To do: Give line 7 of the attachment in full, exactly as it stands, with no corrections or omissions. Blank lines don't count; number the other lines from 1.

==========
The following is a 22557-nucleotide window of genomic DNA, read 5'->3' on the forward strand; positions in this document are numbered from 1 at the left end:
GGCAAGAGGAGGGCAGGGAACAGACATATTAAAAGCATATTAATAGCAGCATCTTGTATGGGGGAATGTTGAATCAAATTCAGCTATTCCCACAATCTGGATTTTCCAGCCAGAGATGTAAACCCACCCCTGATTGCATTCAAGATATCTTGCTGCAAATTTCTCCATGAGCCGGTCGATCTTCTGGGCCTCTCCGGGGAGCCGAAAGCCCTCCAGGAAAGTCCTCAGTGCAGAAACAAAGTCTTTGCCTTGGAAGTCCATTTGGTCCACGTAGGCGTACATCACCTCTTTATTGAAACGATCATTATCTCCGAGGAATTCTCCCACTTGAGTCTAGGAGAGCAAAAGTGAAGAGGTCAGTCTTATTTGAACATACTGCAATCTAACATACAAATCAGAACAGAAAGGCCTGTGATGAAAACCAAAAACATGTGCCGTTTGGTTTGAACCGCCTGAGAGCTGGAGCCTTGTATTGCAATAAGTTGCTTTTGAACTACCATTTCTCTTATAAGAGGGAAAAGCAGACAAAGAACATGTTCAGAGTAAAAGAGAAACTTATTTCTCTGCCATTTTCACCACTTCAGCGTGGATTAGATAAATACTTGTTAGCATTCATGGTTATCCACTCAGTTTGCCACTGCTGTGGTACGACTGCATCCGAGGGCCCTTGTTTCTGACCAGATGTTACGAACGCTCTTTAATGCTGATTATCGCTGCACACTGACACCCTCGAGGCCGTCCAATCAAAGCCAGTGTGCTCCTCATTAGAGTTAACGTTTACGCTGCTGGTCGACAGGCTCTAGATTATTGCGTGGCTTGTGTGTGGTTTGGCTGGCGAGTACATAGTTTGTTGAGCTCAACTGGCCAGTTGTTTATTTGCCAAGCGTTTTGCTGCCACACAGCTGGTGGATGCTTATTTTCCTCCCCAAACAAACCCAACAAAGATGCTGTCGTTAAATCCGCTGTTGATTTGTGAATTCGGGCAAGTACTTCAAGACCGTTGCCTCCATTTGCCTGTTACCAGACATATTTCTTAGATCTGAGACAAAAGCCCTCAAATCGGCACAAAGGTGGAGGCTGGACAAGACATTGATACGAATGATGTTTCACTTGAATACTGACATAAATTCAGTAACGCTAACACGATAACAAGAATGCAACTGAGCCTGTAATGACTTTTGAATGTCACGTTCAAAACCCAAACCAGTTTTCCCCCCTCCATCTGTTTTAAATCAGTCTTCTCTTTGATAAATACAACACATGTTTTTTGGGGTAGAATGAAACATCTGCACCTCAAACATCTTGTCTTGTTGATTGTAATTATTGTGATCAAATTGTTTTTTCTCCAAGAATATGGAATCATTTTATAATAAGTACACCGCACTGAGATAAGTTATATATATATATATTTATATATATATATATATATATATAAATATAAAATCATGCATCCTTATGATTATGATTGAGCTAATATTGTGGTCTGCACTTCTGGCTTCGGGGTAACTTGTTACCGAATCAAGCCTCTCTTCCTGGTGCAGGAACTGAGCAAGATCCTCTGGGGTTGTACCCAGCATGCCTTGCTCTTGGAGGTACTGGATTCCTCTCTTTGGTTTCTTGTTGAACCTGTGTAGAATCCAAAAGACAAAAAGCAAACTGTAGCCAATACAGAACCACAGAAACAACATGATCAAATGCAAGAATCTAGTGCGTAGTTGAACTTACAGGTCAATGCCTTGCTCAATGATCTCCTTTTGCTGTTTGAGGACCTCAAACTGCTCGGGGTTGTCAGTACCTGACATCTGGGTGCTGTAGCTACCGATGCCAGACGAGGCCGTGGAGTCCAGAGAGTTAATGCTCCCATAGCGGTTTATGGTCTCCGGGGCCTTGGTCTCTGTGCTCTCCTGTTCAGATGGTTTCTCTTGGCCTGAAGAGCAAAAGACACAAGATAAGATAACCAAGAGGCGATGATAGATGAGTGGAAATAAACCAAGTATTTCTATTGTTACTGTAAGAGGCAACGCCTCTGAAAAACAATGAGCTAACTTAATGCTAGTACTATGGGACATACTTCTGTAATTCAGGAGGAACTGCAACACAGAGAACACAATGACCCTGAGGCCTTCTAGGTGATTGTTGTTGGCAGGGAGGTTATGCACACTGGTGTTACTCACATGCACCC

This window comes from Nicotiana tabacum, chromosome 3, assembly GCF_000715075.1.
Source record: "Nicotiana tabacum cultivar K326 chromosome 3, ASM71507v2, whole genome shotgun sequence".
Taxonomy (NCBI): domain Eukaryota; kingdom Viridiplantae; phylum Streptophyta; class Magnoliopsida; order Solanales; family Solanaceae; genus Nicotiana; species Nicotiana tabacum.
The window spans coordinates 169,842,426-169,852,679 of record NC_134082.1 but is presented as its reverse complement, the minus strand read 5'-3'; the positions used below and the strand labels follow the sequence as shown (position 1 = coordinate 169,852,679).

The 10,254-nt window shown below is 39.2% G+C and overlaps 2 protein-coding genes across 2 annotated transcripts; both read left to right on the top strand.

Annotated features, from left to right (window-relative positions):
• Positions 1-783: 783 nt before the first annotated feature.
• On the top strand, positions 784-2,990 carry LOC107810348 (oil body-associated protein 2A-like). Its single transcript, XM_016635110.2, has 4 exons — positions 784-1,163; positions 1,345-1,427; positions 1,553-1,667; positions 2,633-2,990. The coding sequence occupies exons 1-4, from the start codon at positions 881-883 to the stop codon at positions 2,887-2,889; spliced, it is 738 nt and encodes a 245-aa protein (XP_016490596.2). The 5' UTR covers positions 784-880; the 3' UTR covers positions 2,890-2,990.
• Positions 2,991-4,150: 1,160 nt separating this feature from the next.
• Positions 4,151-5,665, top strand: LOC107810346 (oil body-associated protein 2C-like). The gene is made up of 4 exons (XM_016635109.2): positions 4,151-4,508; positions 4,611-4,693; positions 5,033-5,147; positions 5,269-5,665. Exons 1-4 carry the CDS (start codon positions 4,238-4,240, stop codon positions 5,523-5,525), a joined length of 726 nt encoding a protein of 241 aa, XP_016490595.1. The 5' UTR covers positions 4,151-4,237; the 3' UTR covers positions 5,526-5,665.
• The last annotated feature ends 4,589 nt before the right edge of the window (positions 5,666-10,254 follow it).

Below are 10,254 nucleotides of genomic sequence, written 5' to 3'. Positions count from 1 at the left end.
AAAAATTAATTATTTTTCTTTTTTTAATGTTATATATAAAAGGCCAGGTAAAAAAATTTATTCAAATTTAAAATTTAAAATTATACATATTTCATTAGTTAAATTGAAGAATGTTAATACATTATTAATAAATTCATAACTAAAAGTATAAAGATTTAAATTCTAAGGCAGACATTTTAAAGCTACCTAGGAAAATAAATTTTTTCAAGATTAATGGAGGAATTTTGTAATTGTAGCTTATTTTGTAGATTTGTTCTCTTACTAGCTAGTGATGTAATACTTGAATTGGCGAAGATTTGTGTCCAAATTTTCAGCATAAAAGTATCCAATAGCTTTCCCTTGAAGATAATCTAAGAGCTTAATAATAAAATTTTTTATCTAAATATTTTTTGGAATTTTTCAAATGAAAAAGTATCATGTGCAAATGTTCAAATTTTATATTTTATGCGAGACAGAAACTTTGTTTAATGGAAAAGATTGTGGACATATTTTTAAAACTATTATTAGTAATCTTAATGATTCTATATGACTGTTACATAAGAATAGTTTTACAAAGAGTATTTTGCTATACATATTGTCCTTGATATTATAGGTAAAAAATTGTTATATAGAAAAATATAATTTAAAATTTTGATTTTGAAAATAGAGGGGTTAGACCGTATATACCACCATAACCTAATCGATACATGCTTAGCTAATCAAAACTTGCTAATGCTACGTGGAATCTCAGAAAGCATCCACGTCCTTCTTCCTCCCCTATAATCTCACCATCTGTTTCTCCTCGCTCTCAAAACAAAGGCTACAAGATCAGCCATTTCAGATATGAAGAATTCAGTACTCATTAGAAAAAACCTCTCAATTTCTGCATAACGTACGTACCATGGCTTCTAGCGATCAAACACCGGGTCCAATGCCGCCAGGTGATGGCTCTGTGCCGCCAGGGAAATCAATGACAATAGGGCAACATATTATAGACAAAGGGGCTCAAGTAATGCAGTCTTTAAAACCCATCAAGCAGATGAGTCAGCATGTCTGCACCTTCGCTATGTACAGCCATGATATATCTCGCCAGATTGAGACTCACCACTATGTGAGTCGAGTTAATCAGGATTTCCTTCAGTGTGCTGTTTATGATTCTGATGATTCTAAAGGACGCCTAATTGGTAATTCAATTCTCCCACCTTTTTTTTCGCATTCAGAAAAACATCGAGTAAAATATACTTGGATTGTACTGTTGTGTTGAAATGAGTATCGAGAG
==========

The 10,254-nt window shown below is 39.2% G+C and overlaps 2 protein-coding genes across 2 annotated transcripts; both read left to right on the top strand.